“Not by might, nor by power, but by my Spirit, says the Lord.”
Tuesday, May 10, 2016
I have read a lot of self-help books. They all start with myself, my ego and me. They tend to be predictable:
- Aim high
- Be disciplined
- Believe you can achieve
- Clarify your values
- Consider your dreams
- Figure out what you are good at
- Involve others
- Never give up
- Set your goals
- Manage your time, and more!
Will these efforts lead to success? Maybe. However, being successful and fulfilling your life’s purpose is not the same thing. You may achieve all your personal goals, become a raging success in the eyes of our culture and still miss God’s purpose for your life.
The Psalmist does not start with self. “The Lord is my light and my salvation. Whom shall I fear?” That Light dispels all kinds of darkness.
Somebody said, “Why pray when you can worry?” When worry works its way to the top of your agenda there is a pretty good chance that God’s purpose for you has been shoved to the sidelines of your life.
To discover God’s purpose for your life is to discover peace. Speculation steps aside for revelation. The Holy Spirit turned the ordinary into the extraordinary. The Spirit turns what we ought to do into what we want to do.
Maybe God delights in our admission of vulnerability? Maybe it is in those moments we get the opportunity to experience the Lord’s strength. “Not by might, nor by power, but by my Spirit says the Lord.”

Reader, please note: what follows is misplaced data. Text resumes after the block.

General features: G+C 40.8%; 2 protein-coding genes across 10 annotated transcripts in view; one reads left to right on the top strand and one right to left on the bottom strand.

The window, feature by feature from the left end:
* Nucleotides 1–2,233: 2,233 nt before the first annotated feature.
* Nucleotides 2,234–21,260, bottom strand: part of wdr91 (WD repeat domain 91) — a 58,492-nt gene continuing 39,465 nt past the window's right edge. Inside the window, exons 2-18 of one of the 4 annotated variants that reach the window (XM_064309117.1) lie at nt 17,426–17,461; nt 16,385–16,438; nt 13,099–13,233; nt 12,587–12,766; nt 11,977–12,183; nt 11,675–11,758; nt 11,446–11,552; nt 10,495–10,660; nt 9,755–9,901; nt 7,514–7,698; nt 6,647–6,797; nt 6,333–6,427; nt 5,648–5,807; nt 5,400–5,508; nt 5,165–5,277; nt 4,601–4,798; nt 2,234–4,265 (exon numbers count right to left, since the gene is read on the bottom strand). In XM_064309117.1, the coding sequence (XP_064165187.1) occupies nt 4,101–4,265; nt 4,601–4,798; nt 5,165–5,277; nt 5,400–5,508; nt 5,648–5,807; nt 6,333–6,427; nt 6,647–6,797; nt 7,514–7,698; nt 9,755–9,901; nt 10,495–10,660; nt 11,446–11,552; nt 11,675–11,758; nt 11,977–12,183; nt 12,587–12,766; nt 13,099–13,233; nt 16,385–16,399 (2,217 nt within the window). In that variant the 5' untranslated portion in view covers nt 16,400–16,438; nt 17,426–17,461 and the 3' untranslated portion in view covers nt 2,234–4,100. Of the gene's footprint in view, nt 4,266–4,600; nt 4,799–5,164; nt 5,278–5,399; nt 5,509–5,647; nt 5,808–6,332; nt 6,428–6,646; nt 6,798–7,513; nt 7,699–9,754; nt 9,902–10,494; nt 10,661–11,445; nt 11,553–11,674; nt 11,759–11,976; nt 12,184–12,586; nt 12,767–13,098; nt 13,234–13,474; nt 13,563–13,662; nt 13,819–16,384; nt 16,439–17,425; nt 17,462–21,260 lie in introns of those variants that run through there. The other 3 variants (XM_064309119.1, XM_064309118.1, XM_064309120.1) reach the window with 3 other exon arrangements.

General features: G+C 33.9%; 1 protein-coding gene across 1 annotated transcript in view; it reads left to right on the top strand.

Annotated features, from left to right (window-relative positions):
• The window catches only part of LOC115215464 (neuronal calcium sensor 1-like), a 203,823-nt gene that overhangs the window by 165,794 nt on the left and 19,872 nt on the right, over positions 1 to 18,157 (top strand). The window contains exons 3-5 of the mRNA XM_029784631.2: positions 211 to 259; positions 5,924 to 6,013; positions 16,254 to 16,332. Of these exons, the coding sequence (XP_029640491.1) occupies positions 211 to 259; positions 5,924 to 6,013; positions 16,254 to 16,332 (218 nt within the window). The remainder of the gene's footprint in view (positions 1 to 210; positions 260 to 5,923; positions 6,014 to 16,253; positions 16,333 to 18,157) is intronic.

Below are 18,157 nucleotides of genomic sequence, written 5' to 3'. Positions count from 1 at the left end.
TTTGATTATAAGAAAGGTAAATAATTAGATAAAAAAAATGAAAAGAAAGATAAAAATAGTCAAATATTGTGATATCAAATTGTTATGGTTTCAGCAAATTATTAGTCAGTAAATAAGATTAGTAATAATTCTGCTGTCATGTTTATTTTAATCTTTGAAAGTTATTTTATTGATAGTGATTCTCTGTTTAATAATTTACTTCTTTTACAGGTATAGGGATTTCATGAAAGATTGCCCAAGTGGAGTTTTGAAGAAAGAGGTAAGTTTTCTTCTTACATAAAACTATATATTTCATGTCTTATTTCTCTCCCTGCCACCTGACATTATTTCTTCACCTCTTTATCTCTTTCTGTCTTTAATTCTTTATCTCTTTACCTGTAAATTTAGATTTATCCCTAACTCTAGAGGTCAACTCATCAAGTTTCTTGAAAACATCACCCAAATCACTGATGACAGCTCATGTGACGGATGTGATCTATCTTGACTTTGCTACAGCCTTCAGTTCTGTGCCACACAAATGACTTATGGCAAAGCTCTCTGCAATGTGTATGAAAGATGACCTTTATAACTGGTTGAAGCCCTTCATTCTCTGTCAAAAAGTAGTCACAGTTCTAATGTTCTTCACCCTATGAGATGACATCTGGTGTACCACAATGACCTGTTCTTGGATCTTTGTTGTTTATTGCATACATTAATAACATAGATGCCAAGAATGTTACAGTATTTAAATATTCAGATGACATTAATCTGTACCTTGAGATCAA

Monday, May 2, 2016
When that red light flashes on my car’s instrument panel, I know to go back to the dealership or to consult the Owner’s Manual. In life, when warning lights flash – how about turning to the Owner’s Manual – the Word of God?
1 Peter in Chapter 2 says, “You are a chosen people. You are a kingdom of priests, God’s holy nation, his very own possession. This is so you can show others the goodness of God, for he called you out of the darkness into his wonderful light.”
Faith in Christ is not something we produce but a gift of God. The quantity of our faith does not induce, prompt or seduce God to act. Faith is our response to the love of God, the Light of Christ and the goodness of the gospel. Grace is God’s unconditional love for those who don’t deserve it.
I don’t need more faith to get more from God. I want my faith to be a catalyst in making me more Christ-like. It is no surprise that the Christian faith is not a retreat to safety. To be faithful to Christ is to risk alienation in a culture that embraces the pleasure game, the money game and the status game.
Jesus Christ took the broken pieces of our lives and put them back together.